Best Business Bank Accounts for Freelancers

Working for yourself might be one of the most satisfying career challenges. As a freelancer or solopreneur, your success will depend on your capacity for self-motivation, multitasking, and selling your services. One of the most crucial things you’ll need to do when you’re just starting as a freelancer is finding out how to handle your finances. With this in mind, opening business bank accounts is the first and most significant action you can take to begin managing your finances.

If you’re curious about the best bank accounts for freelancers and self-employed persons, we’re here to help. In this guide, we’ll examine the best freelancer & solar traders’ bank accounts on the market, discussing everything they have to offer you as a business owner.

The best business bank accounts for freelancers and sole traders.

Your best business bank account will depend on your business, financial needs, budget, and other factors.
Let’s look at some of the best options.


Best Business Bank Accounts for Freelancers & Sole Traders - Tide

Since it came out in 2015, Tide has attracted more than 250,000 customers. One of the main reasons it has caught the attention of freelancers is that it takes only minutes to set up a business account and get a sort code and account number so you can start billing.

There are no monthly fees, but each transfer in and out of your account will cost you 20p, which could add up quickly if you do many things.

It’s easy to set up payments and works with the most popular accounting programs, like Quickbooks, Xero, and Sage.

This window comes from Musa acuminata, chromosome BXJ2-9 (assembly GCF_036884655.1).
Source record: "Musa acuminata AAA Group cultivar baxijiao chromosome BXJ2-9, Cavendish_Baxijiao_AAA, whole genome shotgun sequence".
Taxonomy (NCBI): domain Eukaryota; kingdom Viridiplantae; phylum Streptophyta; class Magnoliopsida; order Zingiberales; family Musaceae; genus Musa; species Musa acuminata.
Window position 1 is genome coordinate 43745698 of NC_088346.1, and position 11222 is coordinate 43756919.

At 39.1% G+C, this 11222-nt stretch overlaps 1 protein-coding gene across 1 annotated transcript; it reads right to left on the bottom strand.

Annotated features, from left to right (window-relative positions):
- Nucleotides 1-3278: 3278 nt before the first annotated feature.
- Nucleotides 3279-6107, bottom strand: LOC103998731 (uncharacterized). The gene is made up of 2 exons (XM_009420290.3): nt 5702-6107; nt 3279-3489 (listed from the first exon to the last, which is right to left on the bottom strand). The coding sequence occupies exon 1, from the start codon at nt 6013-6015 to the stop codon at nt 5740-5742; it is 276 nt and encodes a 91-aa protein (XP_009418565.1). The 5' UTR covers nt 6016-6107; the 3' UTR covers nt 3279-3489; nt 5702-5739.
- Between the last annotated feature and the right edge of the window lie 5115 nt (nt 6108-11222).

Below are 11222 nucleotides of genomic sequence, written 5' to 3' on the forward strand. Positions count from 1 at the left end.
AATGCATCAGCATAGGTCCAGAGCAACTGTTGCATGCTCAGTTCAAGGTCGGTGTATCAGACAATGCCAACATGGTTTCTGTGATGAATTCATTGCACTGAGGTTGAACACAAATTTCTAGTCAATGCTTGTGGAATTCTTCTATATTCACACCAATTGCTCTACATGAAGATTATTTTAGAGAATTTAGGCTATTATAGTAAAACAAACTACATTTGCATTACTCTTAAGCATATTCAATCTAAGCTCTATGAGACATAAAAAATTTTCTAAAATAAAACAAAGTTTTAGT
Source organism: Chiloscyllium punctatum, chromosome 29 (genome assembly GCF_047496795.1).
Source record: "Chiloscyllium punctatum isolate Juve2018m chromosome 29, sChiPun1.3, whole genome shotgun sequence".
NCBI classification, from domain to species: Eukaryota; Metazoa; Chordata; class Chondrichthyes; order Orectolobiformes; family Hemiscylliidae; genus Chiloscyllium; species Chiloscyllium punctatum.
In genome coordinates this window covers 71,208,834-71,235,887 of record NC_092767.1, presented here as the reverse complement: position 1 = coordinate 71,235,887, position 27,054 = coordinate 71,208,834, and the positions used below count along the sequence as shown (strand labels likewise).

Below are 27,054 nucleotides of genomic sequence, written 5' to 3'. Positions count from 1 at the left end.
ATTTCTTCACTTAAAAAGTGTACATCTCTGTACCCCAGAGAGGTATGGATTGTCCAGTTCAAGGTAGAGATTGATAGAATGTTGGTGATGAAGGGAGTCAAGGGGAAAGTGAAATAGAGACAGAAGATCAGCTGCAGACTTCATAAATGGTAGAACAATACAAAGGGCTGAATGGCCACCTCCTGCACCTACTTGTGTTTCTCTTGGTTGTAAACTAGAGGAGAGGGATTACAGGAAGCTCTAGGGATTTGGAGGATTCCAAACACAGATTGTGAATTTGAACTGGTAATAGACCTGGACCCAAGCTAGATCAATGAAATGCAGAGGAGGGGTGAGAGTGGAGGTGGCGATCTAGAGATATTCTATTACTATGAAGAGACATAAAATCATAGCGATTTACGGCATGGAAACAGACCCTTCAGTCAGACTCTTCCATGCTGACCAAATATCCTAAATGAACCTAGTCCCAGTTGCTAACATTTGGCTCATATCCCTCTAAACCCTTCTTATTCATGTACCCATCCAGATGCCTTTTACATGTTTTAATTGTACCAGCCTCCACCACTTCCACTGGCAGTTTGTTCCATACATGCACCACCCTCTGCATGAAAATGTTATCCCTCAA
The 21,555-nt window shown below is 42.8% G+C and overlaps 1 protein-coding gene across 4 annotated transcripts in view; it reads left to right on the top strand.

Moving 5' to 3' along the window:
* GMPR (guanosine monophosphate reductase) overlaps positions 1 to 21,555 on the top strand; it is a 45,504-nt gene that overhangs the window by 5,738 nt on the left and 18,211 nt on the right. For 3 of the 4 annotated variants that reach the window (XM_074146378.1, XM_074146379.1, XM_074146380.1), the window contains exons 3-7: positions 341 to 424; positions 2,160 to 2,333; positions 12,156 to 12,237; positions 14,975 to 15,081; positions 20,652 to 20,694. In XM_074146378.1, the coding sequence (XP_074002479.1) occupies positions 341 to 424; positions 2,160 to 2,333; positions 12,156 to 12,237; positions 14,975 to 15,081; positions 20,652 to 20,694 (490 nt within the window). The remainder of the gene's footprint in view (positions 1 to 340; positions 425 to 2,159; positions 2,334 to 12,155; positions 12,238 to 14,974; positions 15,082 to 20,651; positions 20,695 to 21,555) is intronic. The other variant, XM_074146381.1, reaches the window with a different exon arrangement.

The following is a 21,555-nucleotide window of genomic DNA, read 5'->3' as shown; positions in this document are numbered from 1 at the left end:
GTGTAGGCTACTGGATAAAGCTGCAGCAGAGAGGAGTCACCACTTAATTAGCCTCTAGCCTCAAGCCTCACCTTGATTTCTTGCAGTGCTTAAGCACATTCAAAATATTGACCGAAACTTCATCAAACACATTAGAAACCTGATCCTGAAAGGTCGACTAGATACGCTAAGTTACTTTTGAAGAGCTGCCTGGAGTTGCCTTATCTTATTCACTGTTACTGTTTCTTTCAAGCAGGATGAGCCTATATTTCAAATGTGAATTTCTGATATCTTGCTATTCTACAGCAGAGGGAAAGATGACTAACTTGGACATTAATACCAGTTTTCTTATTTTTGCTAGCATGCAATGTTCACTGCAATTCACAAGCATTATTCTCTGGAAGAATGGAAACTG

For £9.99 a month, you can switch to a “Plus” account that gives you free transfers and extra services like phone support and a 24/7 legal helpline.

The Tide app does a lot of valuable things. You can send, pay, keep track of invoices, and upload receipts that match up automatically with transactions. This makes it very easy to keep track of expenses.
Plan to switch from being a sole proprietor to a Limited company? Tide says they will even pay your company registration fee and help you set up a bank account for your business.

Even though they don’t have the same licenses as a “real” bank, their website says that your money is safe.


The Future of B2B Fintech: Trends, Strategies and More - starling. bank

Starling is a licensed online bank. Therefore your funds are protected for up to £85,000 by the FSCS.

It interfaces with Xero, Quickbooks, and FreeAgent, and no monthly or transaction costs are associated with its business account. As a licensed bank, Starling also provides overdrafts and loans.

If you’re a freelancer & sole trader who needs to deposit a lot of cash (which isn’t very common, but it could happen), there is a 0.3 per cent cost with a minimum £3 charge.

Even the account with no fees has excellent money management tools. If you require more, you may add a Business Toolkit for £7 per month. The toolkit enables the creation, sending, and matching of invoices, execution of HMRC tax computations and tax reports, recording VAT, and submitting VAT returns.